Silva’s first trial on Count 6 of the indictment began the morning of July 11, 2016, and concluded that that afternoon when the jury returned a guilty verdict. The evidence at trial established that when APD officers arrested Silva on July 1, 2014, he was in possession of a semi-automatic pistol loaded with nine rounds of .40 caliber ammunition. At sentencing on that conviction, Silva faces an enhanced sentence of a statutory mandatory minimum of 15 years and a maximum of life in prison for this conviction because of his status as an armed career criminal.
Silva’s second trial on the remaining five counts of the indictment began on Aug. 15, 2016, and concluded late yesterday afternoon when the jury returned a guilty verdict on all five counts. The evidence at trial established that on April 23, 2014, Silva forced his way into a home in southwest Albuquerque, where he brandished a .45 caliber pistol at the victim and demanded items of value including the keys to the car parked in the homeowner’s (Victim 1) driveway. Silva fled the scene after he bound Victim 1 with electrical cords torn from various appliances in Victim 1’s home. Victim 1 was able to free herself and call for help from a neighbor’s house.
After fleeing from Victim 1’s home, Silva ran approximately one block where he attempted to enter a second residence. When the homeowner (Victim 2) refused and attempted to retrieve his own handgun, Silva shot the locked storm door, breaking the bottom pane of glass and crawled through the glass, cutting himself in the process. Before Victim 2 could retrieve his own firearm, Silva confronted him and demanded the keys to the pickup truck in Victim 2’s driveway. Before Victim 2 could comply with Silva’s demand, Silva shot Victim 2 through the lower left leg. Silva then dragged Victim 2 to the kitchen where he took the keys to the truck. Silva fled Victim 2’s home in the truck, which he abandoned at a third home about a mile away. Forensic scientists were able to identify Silva by blood he left at Victim 2’s home and in the truck.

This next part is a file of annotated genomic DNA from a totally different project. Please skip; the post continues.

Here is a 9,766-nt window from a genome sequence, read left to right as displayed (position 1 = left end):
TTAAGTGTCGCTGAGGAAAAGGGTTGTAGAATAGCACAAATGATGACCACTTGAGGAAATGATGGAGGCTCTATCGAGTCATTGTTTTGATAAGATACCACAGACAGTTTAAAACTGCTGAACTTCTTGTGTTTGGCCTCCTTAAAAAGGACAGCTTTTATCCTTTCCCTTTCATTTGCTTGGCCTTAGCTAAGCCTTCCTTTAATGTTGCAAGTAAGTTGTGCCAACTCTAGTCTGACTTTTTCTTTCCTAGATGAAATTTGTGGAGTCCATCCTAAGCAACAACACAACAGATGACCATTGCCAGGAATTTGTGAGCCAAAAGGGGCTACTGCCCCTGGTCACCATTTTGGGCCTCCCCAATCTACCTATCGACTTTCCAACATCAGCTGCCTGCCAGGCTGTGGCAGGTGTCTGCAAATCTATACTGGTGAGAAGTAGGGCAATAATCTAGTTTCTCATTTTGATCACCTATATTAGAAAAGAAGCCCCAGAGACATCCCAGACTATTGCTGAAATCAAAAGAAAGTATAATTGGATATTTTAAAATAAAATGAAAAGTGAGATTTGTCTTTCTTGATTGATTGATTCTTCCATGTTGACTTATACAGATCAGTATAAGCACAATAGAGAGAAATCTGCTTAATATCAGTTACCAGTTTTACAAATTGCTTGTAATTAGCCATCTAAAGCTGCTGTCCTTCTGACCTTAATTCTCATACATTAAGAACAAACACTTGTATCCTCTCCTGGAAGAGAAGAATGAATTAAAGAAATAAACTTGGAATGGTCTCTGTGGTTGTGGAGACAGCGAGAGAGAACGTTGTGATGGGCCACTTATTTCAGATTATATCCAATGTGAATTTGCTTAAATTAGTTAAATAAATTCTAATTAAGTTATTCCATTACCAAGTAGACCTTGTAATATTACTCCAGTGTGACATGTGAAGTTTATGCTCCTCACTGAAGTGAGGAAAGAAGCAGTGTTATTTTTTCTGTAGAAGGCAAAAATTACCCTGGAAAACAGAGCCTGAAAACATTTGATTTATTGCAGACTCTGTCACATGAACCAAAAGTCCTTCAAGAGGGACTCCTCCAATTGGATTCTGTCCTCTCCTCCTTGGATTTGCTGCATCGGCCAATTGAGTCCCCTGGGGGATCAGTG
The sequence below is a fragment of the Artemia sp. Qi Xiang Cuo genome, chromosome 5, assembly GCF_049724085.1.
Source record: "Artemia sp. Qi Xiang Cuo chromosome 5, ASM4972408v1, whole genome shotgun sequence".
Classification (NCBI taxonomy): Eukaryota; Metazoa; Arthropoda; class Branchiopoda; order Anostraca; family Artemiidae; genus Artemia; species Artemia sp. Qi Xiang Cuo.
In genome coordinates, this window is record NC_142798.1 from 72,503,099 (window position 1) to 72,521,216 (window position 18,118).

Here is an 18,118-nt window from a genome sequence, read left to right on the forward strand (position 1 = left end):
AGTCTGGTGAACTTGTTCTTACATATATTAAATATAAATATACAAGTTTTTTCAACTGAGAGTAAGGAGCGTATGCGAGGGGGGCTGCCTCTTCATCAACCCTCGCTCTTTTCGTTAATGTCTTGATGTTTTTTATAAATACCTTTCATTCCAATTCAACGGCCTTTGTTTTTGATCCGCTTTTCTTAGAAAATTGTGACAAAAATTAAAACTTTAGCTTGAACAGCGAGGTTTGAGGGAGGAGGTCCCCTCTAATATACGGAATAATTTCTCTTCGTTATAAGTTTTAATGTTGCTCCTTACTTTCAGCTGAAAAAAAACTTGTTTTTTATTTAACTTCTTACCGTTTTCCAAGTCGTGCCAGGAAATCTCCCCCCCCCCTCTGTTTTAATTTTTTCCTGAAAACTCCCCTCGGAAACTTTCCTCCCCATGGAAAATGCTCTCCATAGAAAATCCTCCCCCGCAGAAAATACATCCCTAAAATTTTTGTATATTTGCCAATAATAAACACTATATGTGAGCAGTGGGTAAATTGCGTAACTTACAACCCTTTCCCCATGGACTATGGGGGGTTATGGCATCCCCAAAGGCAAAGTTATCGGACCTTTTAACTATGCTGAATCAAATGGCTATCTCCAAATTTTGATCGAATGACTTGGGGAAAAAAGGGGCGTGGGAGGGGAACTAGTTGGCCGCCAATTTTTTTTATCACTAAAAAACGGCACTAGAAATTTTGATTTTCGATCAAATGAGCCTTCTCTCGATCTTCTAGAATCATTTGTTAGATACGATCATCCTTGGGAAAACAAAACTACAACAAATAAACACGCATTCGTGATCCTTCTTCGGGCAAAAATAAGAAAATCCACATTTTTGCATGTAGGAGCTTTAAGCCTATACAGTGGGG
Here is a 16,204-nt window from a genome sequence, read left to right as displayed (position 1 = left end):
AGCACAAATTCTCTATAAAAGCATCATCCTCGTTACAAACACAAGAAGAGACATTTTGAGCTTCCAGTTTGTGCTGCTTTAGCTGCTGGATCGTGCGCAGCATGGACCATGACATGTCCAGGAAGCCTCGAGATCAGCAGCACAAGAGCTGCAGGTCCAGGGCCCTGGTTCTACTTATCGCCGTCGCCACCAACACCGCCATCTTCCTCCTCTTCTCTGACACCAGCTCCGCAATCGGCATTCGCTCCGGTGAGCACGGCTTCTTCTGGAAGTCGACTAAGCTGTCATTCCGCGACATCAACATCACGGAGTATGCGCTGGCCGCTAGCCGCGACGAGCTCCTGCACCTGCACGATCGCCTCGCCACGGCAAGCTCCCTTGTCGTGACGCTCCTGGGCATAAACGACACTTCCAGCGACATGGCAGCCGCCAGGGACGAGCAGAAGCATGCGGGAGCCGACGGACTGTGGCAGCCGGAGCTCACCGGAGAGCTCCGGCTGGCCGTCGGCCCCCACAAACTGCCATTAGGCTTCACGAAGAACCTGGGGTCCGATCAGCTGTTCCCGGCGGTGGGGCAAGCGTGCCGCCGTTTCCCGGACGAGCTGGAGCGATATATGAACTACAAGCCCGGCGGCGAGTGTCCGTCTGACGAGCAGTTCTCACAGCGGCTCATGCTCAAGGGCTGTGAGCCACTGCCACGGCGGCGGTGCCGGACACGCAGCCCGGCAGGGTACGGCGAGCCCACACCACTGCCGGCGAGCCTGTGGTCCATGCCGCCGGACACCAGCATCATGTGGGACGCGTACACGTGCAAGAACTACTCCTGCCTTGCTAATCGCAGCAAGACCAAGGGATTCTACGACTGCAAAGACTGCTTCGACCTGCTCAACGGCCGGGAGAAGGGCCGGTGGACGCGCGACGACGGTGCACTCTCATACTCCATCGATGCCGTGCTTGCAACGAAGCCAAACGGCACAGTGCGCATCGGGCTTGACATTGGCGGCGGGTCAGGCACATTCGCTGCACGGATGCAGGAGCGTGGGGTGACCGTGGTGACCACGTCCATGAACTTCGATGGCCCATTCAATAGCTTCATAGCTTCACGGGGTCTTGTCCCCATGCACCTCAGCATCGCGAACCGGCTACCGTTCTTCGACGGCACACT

The jury deliberated for approximately 30 minutes before returning the guilty verdict.
At sentencing, Silva faces a statutory maximum penalty of 15 years in prison on the attempted carjacking charge; a statutory maximum penalty of 25 years in prison on the carjacking charge; and a penalty of a statutory mandatory minimum of 15 years and a maximum of life in prison for being an armed career criminal. Additionally, Silva faces a statutory mandatory minimum of 32 years in prison, which must be served consecutive to any sentence imposed on the other charges, for brandishing and discharging firearms during the attempted carjacking and carjacking. In sum, Silva faces a statutory mandatory minimum term of 47 years to a lifetime of imprisonment for his conviction on Counts 1 through 5 of the indictment.
The case was investigated by ATF in Albuquerque and APD with assistance from the 2nd Judicial District Attorney’s Office.
Assistant U.S. Attorneys Jacob A. Wishard and Edward Han are prosecuting the case as part of a federal anti-violence initiative that targets “the worst of the worst” offenders for federal prosecution. Under this initiative, the U.S. Attorney’s Office and federal law enforcement agencies work with New Mexico’s District Attorneys and state, local and tribal law enforcement agencies to target violent or repeat offenders primarily based on their prior criminal convictions for federal prosecution with the goal of removing repeat offenders from communities in New Mexico for as long as possible. Because New Mexico’s violent crime rate, on a per capita basis, is one of the highest in the nation, New Mexico’s law enforcement community is collaborating to target repeat and violent offenders, primarily based on their prior convictions, from counties with the highest violent crime rates under this initiative.